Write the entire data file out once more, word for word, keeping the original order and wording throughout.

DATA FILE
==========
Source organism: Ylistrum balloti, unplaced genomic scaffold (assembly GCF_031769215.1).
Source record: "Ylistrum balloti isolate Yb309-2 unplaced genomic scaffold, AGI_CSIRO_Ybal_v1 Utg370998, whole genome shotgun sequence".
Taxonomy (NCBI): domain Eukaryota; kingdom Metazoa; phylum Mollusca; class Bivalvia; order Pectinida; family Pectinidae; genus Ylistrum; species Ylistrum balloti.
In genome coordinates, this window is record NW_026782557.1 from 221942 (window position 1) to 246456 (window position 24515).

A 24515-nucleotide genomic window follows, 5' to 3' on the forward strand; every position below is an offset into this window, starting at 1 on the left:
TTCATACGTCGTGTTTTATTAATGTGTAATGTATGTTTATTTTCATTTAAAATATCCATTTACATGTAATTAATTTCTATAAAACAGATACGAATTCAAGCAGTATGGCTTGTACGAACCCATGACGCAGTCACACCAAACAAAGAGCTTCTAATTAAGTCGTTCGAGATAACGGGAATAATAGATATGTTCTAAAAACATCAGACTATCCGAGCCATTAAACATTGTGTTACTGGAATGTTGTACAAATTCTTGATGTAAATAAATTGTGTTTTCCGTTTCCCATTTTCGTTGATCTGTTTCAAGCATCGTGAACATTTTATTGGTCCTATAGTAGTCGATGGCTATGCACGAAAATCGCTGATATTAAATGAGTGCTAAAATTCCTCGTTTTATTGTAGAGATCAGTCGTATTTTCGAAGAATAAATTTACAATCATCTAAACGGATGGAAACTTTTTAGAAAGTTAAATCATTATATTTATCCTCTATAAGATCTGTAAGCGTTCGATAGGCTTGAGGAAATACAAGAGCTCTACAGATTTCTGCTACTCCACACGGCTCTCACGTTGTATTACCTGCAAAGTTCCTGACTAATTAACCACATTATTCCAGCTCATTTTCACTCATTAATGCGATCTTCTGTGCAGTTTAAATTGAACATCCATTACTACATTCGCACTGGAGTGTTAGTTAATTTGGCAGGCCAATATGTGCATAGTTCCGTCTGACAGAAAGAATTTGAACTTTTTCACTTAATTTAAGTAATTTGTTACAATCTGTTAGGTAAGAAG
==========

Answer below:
Source organism: Ylistrum balloti, unplaced genomic scaffold (assembly GCF_031769215.1).
Source record: "Ylistrum balloti isolate Yb309-2 unplaced genomic scaffold, AGI_CSIRO_Ybal_v1 Utg370998, whole genome shotgun sequence".
Taxonomy (NCBI): domain Eukaryota; kingdom Metazoa; phylum Mollusca; class Bivalvia; order Pectinida; family Pectinidae; genus Ylistrum; species Ylistrum balloti.
In genome coordinates, this window is record NW_026782557.1 from 221942 (window position 1) to 246456 (window position 24515).

A 24515-nucleotide genomic window follows, 5' to 3' on the forward strand; every position below is an offset into this window, starting at 1 on the left:
TTCATACGTCGTGTTTTATTAATGTGTAATGTATGTTTATTTTCATTTAAAATATCCATTTACATGTAATTAATTTCTATAAAACAGATACGAATTCAAGCAGTATGGCTTGTACGAACCCATGACGCAGTCACACCAAACAAAGAGCTTCTAATTAAGTCGTTCGAGATAACGGGAATAATAGATATGTTCTAAAAACATCAGACTATCCGAGCCATTAAACATTGTGTTACTGGAATGTTGTACAAATTCTTGATGTAAATAAATTGTGTTTTCCGTTTCCCATTTTCGTTGATCTGTTTCAAGCATCGTGAACATTTTATTGGTCCTATAGTAGTCGATGGCTATGCACGAAAATCGCTGATATTAAATGAGTGCTAAAATTCCTCGTTTTATTGTAGAGATCAGTCGTATTTTCGAAGAATAAATTTACAATCATCTAAACGGATGGAAACTTTTTAGAAAGTTAAATCATTATATTTATCCTCTATAAGATCTGTAAGCGTTCGATAGGCTTGAGGAAATACAAGAGCTCTACAGATTTCTGCTACTCCACACGGCTCTCACGTTGTATTACCTGCAAAGTTCCTGACTAATTAACCACATTATTCCAGCTCATTTTCACTCATTAATGCGATCTTCTGTGCAGTTTAAATTGAACATCCATTACTACATTCGCACTGGAGTGTTAGTTAATTTGGCAGGCCAATATGTGCATAGTTCCGTCTGACAGAAAGAATTTGAACTTTTTCACTTAATTTAAGTAATTTGTTACAATCTGTTAGGTAAGAAG